Saturday, July 22, 2017

July 22, 2017--A Quick Run Around the Web

"Shocking moment man is fatally stabbed to death in Brooklyn"--Akademi Portal (37 sec.). Just one stab wound. It was 20 seconds before the victim collapsed, during which, in the intervening period, he yelled at the man who had stabbed him, threw his food and belongings down, crossed one street and almost made it across another. Read more the incident here

Firearms/Self-Defense/Prepping:
  • Be sure to check out this weekend's Weekend Knowledge Dump from Active Response Training. Among other things, links to, and comments about, an article on clearing a house by yourself, spotting IED's set up in/around internal door frames, and the dangers of over-exercise.
  • "Canning game meat"--Backwoods Home Magazine. Because of the need to can meats at higher temperatures, the first thing you will need is a pressure canner--a basic boiling bath canner will not do. The author has some points about selecting and using a pressure canner, then gets into the "meat" (pun intended) of how to do the canning, discussing preparing your jars, the difference between raw-pack and hot-pack canning (i.e., raw meat versus cooked or partially cooked meat). and offering some canning recipes. 
  • "US Army’s New Magazine A FAILURE? USMC Test of Enhanced Performance Magazine Shows It Performed Worse Than Predecessor, PMAG"--The Firearms Blog. In a test between four magazines, including a third generation PMAG and the an Enhanced Performance Magazine (EPM). The latter was the worst of the lot, while the PMAG was the best.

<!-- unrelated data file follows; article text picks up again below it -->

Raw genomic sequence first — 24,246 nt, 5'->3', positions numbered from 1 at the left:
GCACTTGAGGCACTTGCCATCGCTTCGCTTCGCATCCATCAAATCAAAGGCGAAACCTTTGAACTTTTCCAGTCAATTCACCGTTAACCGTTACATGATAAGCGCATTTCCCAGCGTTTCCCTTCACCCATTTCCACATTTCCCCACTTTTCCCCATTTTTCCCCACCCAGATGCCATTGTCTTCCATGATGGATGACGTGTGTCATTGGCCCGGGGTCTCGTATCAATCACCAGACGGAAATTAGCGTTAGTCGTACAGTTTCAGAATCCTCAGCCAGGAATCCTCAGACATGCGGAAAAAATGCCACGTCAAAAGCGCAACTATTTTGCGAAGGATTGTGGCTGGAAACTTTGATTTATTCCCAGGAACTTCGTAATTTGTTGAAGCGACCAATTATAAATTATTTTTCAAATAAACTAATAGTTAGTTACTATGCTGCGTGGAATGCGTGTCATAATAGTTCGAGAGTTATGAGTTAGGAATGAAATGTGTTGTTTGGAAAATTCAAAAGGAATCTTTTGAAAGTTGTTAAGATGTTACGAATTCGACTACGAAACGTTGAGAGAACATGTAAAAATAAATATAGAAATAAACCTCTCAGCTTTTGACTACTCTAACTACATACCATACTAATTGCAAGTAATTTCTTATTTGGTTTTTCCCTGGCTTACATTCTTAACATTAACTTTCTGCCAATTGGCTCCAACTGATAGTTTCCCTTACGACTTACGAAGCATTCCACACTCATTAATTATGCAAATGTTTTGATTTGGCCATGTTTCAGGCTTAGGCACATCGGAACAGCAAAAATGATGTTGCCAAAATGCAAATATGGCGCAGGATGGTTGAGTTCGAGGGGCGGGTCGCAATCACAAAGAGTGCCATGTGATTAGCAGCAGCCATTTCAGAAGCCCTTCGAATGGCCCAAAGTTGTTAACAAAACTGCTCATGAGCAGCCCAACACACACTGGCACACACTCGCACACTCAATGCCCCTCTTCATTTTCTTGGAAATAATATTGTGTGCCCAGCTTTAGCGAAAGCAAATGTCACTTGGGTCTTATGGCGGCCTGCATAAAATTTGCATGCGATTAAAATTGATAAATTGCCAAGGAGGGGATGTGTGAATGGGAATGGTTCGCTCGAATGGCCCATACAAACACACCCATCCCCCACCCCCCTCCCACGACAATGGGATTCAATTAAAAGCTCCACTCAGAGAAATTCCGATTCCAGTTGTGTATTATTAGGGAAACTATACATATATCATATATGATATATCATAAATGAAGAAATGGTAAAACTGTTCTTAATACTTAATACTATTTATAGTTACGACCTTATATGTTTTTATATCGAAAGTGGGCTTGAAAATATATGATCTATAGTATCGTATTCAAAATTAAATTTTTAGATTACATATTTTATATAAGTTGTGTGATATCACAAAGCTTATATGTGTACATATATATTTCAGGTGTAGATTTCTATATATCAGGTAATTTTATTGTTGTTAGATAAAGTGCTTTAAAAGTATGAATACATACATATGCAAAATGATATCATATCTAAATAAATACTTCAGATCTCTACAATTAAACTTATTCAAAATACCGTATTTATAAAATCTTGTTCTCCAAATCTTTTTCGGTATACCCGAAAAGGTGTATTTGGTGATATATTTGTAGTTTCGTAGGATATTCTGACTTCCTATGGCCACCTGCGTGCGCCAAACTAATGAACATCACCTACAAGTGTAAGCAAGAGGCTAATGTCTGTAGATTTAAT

• "Protect Generators and Cars from EMP"--The Survivalist Blog. The embedded video (about 11 min.) describes using a conductive cloth (RF cloth) to protected against EMP. The author briefly notes that, based on his testing, most RF cloth doesn't perform as well as claimed by the manufacturer, but still feels that some may be of use in protecting against EMP or a solar flare. He then discusses different pros and cons for different types of RF cloth products that are available. arriving at a couple that he thought were of use.
  • "Salt of the Earth?"--Blue Collar Prepping. Recommendations for the storage of salt, which has a long history of being traded as a commodity or even being used as money. Basically, for cooking and eating, get the iodized salt so you won't have thyroid issues after TEOTWAWKI. For other uses, bulk salt, such as for water softeners or rock salt will work.
  • "Fish Hook Knot No. 1"--Dreaming of Sunsets Over Ochre Dunes. A basic knot to use with fishhooks that have "eyes."
  • "Backward Ideas About Backyard Farming"--Survival Mom. Some basic ideas and suggestions about intensive gardening or farming in your backyard (as opposed to some acreage in a rural area), including making use of vertical gardening techniques and growing some plants indoors, and suggestions as to a composter and some animals to raise.
  • "Is Anyone Still Using the Weaver Stance?"--The Truth About Guns. Basically, the vast bulk of competitive shooters and tactical/self-defense trainers use the isosceles stance. I notice that what I use depends on the situation. If I don't have time constraints and I want maximum accuracy, I will tend to revert to Weaver or a modified version thereof (which was how I was taught by my father to shoot a pistol). However, my oldest son cannot shoot accurately using the Weaver or modified, no matter how much time he has, so I wound up telling him to not pay attention to how I'm shooting (when I'm just shooting as opposed to demonstrating) and just concentrate on the basic isosceles stance, with which he does much better.